By 6 months, your baby may spend around 3 hours a day playing and gurgling without crying.  However, it's still common for a baby of this age to cry for 1 or 2 hours each day.

 

All babies are different, even perfectly healthy babies can cry more or less than these figures.  The amount of time your baby spends crying each day can often feel much longer than it actually is - even 1/2 an hour can feel like an eternity when you're tired.

Common reasons why babies cry

 

1.  Hunger or thirst

Working out whether your baby is hungry or not is not always as simple as it appears!  If you find you have a very hungry baby, who is feeding more often than you feel she should, you may be misinterpreting her cues.

 

Breast fed babies don't need additional water until they start eating solid foods.  Breast feed your baby whether you think she's hungry or thirsty.

 

Formula fed babies don't necessarily need additional water until they commence on solid foods.  However, in warmer climates (or possibly heated homes) small amounts of additional water may be helpful, provided baby is thriving and drinking good amounts of formula for age and weight. (Water should not replace milk feeds.)  Offer 1 oz of cooled boiled water if she's less than 3 months old, or 1 - 2 oz if she's over 3 months, once or twice a day, in addition to regular formula feeds if you think she's thirsty.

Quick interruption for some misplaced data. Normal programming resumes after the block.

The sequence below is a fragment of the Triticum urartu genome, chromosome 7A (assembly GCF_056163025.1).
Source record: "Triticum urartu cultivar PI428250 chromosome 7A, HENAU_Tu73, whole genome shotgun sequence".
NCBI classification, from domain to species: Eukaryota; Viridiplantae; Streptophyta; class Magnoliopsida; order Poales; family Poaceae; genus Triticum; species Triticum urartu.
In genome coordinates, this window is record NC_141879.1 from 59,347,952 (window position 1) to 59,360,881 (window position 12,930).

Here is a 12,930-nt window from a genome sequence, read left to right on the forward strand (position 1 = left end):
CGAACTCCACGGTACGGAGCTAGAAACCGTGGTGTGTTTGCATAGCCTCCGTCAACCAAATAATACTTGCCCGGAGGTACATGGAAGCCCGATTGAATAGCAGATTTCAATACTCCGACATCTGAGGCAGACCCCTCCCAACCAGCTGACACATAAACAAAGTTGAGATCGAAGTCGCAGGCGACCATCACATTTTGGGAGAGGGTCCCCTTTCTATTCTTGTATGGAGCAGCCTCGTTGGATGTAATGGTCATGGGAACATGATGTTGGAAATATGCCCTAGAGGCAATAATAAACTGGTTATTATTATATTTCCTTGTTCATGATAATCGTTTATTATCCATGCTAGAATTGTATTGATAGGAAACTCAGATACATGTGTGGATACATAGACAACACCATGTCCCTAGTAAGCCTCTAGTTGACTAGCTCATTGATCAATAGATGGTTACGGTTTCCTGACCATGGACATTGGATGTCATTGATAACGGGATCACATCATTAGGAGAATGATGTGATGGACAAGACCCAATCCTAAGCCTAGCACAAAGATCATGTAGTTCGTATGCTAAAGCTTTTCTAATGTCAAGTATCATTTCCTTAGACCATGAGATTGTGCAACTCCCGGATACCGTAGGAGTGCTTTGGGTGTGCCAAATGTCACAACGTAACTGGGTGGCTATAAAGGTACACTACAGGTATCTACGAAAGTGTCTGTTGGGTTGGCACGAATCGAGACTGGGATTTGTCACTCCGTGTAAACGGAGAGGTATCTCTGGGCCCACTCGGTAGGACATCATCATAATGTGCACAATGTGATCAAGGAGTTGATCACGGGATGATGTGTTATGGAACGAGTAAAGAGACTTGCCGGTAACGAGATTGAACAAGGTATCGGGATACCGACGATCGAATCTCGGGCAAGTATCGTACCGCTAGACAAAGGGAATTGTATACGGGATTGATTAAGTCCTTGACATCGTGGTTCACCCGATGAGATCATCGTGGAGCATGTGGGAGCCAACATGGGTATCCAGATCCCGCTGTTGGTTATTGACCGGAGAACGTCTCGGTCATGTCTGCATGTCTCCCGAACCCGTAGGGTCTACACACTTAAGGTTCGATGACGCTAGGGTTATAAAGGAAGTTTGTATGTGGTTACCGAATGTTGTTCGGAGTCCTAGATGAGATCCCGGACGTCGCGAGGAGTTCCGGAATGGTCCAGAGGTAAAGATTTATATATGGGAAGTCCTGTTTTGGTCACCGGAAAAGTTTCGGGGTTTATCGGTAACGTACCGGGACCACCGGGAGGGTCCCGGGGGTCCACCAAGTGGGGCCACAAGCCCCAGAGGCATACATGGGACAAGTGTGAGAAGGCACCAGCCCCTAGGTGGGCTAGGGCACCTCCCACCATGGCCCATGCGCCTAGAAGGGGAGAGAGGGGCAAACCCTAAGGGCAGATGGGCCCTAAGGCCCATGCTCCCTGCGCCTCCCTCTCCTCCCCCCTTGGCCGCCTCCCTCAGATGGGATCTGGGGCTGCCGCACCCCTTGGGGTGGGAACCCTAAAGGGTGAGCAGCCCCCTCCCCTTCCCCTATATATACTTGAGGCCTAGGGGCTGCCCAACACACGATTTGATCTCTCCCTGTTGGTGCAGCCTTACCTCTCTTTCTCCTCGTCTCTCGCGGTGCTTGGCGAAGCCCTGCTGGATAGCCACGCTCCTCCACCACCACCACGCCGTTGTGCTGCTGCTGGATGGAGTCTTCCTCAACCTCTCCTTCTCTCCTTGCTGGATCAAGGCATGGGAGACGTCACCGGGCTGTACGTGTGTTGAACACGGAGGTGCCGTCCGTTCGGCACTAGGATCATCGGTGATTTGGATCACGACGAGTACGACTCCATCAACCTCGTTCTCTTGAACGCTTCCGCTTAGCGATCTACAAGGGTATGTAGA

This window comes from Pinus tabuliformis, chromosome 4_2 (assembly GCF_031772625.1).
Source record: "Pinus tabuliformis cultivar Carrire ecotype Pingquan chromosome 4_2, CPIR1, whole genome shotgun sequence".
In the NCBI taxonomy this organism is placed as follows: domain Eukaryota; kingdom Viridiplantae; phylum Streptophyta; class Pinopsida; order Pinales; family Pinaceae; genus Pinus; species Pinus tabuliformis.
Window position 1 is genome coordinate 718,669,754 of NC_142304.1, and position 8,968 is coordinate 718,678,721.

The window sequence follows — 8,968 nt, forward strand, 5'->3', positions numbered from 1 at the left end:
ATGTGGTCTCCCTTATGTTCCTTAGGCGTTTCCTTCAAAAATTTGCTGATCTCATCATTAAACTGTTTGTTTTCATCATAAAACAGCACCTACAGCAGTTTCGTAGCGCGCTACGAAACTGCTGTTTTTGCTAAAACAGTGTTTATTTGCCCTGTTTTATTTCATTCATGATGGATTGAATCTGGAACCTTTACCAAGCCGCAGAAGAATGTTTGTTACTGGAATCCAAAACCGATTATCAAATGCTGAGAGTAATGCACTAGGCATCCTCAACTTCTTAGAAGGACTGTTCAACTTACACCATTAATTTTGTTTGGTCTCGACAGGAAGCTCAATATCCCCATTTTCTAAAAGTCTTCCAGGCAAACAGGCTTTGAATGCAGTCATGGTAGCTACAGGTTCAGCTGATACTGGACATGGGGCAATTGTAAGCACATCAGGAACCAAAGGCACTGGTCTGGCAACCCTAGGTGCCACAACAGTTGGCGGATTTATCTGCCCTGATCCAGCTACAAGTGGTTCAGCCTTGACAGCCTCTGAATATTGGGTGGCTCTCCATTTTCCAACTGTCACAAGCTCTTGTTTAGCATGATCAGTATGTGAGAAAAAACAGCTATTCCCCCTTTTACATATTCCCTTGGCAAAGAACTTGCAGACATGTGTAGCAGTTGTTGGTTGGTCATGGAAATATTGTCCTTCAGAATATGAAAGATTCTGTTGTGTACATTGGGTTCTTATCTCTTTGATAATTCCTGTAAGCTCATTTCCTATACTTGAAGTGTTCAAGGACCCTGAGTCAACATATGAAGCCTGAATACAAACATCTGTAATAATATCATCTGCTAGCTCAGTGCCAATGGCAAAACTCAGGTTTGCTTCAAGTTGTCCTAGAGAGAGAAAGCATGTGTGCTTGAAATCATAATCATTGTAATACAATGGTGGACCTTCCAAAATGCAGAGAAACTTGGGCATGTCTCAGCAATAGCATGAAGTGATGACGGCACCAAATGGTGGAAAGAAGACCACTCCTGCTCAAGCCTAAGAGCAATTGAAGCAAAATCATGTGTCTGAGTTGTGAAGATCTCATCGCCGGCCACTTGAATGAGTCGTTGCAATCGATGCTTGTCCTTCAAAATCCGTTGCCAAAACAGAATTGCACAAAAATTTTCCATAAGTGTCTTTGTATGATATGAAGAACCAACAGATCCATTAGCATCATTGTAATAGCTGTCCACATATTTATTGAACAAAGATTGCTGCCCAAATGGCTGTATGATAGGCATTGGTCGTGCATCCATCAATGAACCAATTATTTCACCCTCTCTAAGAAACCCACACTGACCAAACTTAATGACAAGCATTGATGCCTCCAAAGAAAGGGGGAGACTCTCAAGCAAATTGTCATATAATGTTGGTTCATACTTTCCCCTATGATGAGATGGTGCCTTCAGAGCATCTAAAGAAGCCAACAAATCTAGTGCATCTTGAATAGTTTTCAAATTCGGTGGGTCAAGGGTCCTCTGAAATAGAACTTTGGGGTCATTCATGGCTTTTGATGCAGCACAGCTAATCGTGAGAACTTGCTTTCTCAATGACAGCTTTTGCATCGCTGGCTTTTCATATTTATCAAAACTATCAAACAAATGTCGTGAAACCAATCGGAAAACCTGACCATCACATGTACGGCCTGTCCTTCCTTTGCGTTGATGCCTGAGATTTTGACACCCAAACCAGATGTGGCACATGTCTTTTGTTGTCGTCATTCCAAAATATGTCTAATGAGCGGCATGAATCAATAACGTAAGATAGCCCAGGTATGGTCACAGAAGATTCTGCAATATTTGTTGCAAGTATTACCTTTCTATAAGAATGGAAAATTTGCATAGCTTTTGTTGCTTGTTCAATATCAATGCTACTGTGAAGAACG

2.  Over-tiredness

If your baby was tired she would fall asleep right?  Not necessarily!  Some babies will sleep anywhere, anytime.  Others need to be provided with the opportunity to sleep in a low stimulating environment.

 

If your baby needs you to provide her with opportunities to sleep and you miss her cues (signs that indicate she's tired), there's a risk she'll become over-tired.  Once overtired she can experience great difficulty "switching off" and eventually she can get to the stage of screaming from sheer exhaustion.